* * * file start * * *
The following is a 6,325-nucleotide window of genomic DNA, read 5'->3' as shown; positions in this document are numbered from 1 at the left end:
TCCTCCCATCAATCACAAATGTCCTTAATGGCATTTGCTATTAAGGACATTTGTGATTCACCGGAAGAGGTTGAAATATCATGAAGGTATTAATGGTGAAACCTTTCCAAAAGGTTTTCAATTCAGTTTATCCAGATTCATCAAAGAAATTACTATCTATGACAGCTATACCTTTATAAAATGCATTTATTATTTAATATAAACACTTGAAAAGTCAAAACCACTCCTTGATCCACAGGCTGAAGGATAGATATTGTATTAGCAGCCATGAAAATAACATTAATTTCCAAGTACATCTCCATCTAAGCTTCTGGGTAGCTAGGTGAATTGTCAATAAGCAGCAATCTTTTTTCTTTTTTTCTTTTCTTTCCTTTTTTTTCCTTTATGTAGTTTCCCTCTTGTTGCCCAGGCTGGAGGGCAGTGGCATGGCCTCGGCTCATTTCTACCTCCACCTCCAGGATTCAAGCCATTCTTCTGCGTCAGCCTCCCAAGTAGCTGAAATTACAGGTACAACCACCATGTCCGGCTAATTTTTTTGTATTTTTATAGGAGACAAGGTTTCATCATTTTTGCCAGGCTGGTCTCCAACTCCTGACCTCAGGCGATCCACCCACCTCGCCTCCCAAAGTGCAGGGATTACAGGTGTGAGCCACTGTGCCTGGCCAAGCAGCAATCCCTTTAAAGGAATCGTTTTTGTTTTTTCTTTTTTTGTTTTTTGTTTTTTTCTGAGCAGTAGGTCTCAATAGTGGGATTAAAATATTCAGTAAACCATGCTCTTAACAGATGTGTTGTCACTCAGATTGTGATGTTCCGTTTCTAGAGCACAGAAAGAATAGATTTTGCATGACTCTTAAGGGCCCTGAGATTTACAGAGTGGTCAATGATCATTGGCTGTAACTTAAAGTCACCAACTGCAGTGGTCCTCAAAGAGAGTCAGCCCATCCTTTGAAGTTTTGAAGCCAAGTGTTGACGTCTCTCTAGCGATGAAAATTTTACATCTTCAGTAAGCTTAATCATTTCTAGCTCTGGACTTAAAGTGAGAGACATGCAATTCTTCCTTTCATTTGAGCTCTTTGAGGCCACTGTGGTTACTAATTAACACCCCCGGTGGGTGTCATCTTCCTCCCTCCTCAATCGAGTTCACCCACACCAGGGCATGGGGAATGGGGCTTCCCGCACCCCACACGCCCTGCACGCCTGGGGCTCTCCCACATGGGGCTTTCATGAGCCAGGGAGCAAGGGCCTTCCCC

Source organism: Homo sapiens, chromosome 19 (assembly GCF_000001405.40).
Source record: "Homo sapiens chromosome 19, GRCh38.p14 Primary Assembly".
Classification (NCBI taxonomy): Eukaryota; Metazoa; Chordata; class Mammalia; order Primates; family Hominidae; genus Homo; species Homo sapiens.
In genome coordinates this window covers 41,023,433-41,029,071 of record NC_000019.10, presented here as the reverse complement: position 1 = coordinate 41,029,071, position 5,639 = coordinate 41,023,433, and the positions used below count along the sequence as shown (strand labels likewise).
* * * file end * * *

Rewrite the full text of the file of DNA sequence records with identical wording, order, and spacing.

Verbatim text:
The following is a 6,325-nucleotide window of genomic DNA, read 5'->3' as shown; positions in this document are numbered from 1 at the left end:
TCCTCCCATCAATCACAAATGTCCTTAATGGCATTTGCTATTAAGGACATTTGTGATTCACCGGAAGAGGTTGAAATATCATGAAGGTATTAATGGTGAAACCTTTCCAAAAGGTTTTCAATTCAGTTTATCCAGATTCATCAAAGAAATTACTATCTATGACAGCTATACCTTTATAAAATGCATTTATTATTTAATATAAACACTTGAAAAGTCAAAACCACTCCTTGATCCACAGGCTGAAGGATAGATATTGTATTAGCAGCCATGAAAATAACATTAATTTCCAAGTACATCTCCATCTAAGCTTCTGGGTAGCTAGGTGAATTGTCAATAAGCAGCAATCTTTTTTCTTTTTTTCTTTTCTTTCCTTTTTTTTCCTTTATGTAGTTTCCCTCTTGTTGCCCAGGCTGGAGGGCAGTGGCATGGCCTCGGCTCATTTCTACCTCCACCTCCAGGATTCAAGCCATTCTTCTGCGTCAGCCTCCCAAGTAGCTGAAATTACAGGTACAACCACCATGTCCGGCTAATTTTTTTGTATTTTTATAGGAGACAAGGTTTCATCATTTTTGCCAGGCTGGTCTCCAACTCCTGACCTCAGGCGATCCACCCACCTCGCCTCCCAAAGTGCAGGGATTACAGGTGTGAGCCACTGTGCCTGGCCAAGCAGCAATCCCTTTAAAGGAATCGTTTTTGTTTTTTCTTTTTTTGTTTTTTGTTTTTTTCTGAGCAGTAGGTCTCAATAGTGGGATTAAAATATTCAGTAAACCATGCTCTTAACAGATGTGTTGTCACTCAGATTGTGATGTTCCGTTTCTAGAGCACAGAAAGAATAGATTTTGCATGACTCTTAAGGGCCCTGAGATTTACAGAGTGGTCAATGATCATTGGCTGTAACTTAAAGTCACCAACTGCAGTGGTCCTCAAAGAGAGTCAGCCCATCCTTTGAAGTTTTGAAGCCAAGTGTTGACGTCTCTCTAGCGATGAAAATTTTACATCTTCAGTAAGCTTAATCATTTCTAGCTCTGGACTTAAAGTGAGAGACATGCAATTCTTCCTTTCATTTGAGCTCTTTGAGGCCACTGTGGTTACTAATTAACACCCCCGGTGGGTGTCATCTTCCTCCCTCCTCAATCGAGTTCACCCACACCAGGGCATGGGGAATGGGGCTTCCCGCACCCCACACGCCCTGCACGCCTGGGGCTCTCCCACATGGGGCTTTCATGAGCCAGGGAGCAAGGGCCTTCCCC

Source organism: Homo sapiens, chromosome 19 (assembly GCF_000001405.40).
Source record: "Homo sapiens chromosome 19, GRCh38.p14 Primary Assembly".
Classification (NCBI taxonomy): Eukaryota; Metazoa; Chordata; class Mammalia; order Primates; family Hominidae; genus Homo; species Homo sapiens.
In genome coordinates this window covers 41,023,433-41,029,071 of record NC_000019.10, presented here as the reverse complement: position 1 = coordinate 41,029,071, position 5,639 = coordinate 41,023,433, and the positions used below count along the sequence as shown (strand labels likewise).